Peel and cut the potatoes. Cut at least half a potato into little cubes, let them boil in water until cooked and put them aside. Grate the other raw potatoes on a fine grater so that what remains is almost like raw mashed potatoes. Add the egg(s), flour, salt and pepper. Mix everything until you get a thick dough that is neither too sticky nor too watery. It should easily stick to your spatula, which should itself stand straight up in the dough. If not, add more flour until it does. If you are preparing it for the first time, test a little dough in the water before pushing the rest in. If it falls apart, then the dough needs a little more flour to keep it together.

In the meantime, cut the bacon into small cubes and fry them with oil in a skillet on low heat until crisp and brown. Bring a large pot of water to the boil and add some salt to it. In Slovak kitchens, a colander with large holes specifically designed for this type of pasta is used to drop the dough into the boiling water. If you do not have anything similar, you can put the dough on a cutting board and use a knife to cut small chunks into the water.

Let the halušky boil for a few minutes until they float to the surface and have changed colour. Pour over some cold water before straining the halušky and letting them drain for one minute. Put them in a bowl and add the bryndza, spreading it all around until the halušky are evenly coated. Sprinkle over the boiled potato cubes and pour the oil with the diced bacon (fully reheated shortly before) on top, so that the cheese melts. Stir everything carefully and garnish with the chopped chives.

It is arguably not the most favourite dish of frugal disciples of culinary self-chastisement, but it tastes great even if you are not a shepherd coming home after a long day on the Carpathian mountain slopes. Although according to Slovak tradition you are supposed to savour žinčica (a kind of kefir) with the national dish, good (Czech or German) beer will do perfectly as well.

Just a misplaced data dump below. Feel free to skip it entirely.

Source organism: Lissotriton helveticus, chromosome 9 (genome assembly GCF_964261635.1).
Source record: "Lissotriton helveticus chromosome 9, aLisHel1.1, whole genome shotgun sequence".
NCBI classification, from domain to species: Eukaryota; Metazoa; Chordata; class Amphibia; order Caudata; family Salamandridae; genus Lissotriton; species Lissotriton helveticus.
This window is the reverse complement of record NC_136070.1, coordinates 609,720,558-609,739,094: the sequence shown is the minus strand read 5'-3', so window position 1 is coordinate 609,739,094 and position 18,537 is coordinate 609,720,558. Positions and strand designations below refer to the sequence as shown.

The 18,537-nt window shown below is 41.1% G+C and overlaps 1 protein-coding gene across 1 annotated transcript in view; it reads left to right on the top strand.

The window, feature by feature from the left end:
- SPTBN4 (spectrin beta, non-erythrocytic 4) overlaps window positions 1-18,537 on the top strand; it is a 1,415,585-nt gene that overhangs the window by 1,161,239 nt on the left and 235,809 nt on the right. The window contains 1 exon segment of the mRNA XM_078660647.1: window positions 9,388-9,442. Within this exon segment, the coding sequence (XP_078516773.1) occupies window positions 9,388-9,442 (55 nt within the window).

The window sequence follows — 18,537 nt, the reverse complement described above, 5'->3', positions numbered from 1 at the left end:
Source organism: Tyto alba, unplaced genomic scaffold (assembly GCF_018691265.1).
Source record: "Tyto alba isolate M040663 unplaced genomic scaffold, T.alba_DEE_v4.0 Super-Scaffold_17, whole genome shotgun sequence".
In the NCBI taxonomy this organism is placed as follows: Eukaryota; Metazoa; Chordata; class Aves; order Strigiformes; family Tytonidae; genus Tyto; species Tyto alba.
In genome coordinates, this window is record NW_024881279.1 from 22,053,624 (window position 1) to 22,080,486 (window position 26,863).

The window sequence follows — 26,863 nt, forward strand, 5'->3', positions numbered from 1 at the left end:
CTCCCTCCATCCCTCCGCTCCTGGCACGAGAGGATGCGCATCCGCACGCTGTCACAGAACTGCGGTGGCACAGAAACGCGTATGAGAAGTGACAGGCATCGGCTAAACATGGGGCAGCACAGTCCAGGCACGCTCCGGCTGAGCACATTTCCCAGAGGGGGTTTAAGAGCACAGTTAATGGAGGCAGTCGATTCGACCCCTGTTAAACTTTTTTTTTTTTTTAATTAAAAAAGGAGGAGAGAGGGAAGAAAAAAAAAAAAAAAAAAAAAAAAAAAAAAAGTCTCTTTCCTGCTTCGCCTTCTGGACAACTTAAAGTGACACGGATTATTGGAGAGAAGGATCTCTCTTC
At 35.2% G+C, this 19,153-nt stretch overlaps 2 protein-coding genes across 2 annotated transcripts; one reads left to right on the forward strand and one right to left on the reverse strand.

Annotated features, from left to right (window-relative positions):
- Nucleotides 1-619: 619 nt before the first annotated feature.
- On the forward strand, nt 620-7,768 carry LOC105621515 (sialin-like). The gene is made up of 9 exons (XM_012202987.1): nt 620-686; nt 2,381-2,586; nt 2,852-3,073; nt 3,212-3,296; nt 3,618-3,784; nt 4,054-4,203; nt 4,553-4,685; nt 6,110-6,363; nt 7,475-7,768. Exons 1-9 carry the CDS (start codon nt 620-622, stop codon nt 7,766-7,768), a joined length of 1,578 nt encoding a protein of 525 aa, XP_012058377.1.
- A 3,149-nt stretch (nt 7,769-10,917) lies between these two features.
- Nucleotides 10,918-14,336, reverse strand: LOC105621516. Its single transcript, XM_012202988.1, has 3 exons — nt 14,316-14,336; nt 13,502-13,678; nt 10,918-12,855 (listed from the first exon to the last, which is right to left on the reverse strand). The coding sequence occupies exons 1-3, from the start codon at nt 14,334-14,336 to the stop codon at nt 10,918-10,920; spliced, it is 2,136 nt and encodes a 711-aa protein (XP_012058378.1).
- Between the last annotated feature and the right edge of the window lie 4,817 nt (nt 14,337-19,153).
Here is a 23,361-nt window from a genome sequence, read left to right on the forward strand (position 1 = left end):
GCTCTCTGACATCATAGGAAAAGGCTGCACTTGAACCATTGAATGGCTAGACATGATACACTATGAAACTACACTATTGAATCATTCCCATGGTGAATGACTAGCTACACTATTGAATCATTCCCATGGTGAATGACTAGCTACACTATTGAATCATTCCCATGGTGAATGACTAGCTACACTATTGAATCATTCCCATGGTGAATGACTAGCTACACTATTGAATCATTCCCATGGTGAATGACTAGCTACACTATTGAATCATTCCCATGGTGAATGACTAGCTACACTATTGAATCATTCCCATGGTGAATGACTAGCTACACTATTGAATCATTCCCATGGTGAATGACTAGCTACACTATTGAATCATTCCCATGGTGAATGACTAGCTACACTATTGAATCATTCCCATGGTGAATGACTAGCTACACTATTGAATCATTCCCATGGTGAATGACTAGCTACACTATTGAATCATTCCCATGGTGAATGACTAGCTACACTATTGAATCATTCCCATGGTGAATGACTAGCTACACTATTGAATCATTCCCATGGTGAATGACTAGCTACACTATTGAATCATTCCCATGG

Halušky are also used to make strapačky (basically by replacing bryndza with sauerkraut) – a dish similar to Schupfnudeln in south-western German cuisine.

Enjoy and dobrú chuť!


Bryndzové halušky. Wikipedia. https://en.wikipedia.org/wiki/Bryndzov%C3%A9_halu%C5%A1ky

Bryndza. Wikipedia. https://en.wikipedia.org/wiki/Bryndza

Bryndza. Cheese. https://cheese.com/bryndza/

Brimsen Frischkäse. issgesund. https://www.issgesund.at/gesundessen/lebensmittel/kaeselexikon/brimsen.html

FOTORECEPT: Bryndzové halušky. Dobruchut. https://dobruchut.aktuality.sk/recept/28082/fotorecept-bryndzove-halusky/

Spišské bryndzové halušky. Pečené-varené. http://www.pecene-varene.sk/recipe-items/spisske-bryndzove-halusky/

Bryndzové Halušky: Slovak potato dumplings with sheep cheese. Almost Bananas. http://www.almostbananas.net/bryndzove-halusky-slovak-potato-dumplings-sheep-cheese/

Bryndzové Halušky (Brimsennockerl). Ich koche. https://www.ichkoche.at/bryndzove-halusky-brimsennockerl-rezept-223054

Martin DlugoschWritten by Martin Dlugosch

Currently a Rotating Terminologist at the Terminology Coordination Unit of the European Parliament in Luxembourg. Holds an MA in Translation Studies and in International Marketing from Mainz University and Reutlingen University. Since 2009, translator in European Parliament’s German Translation Unit.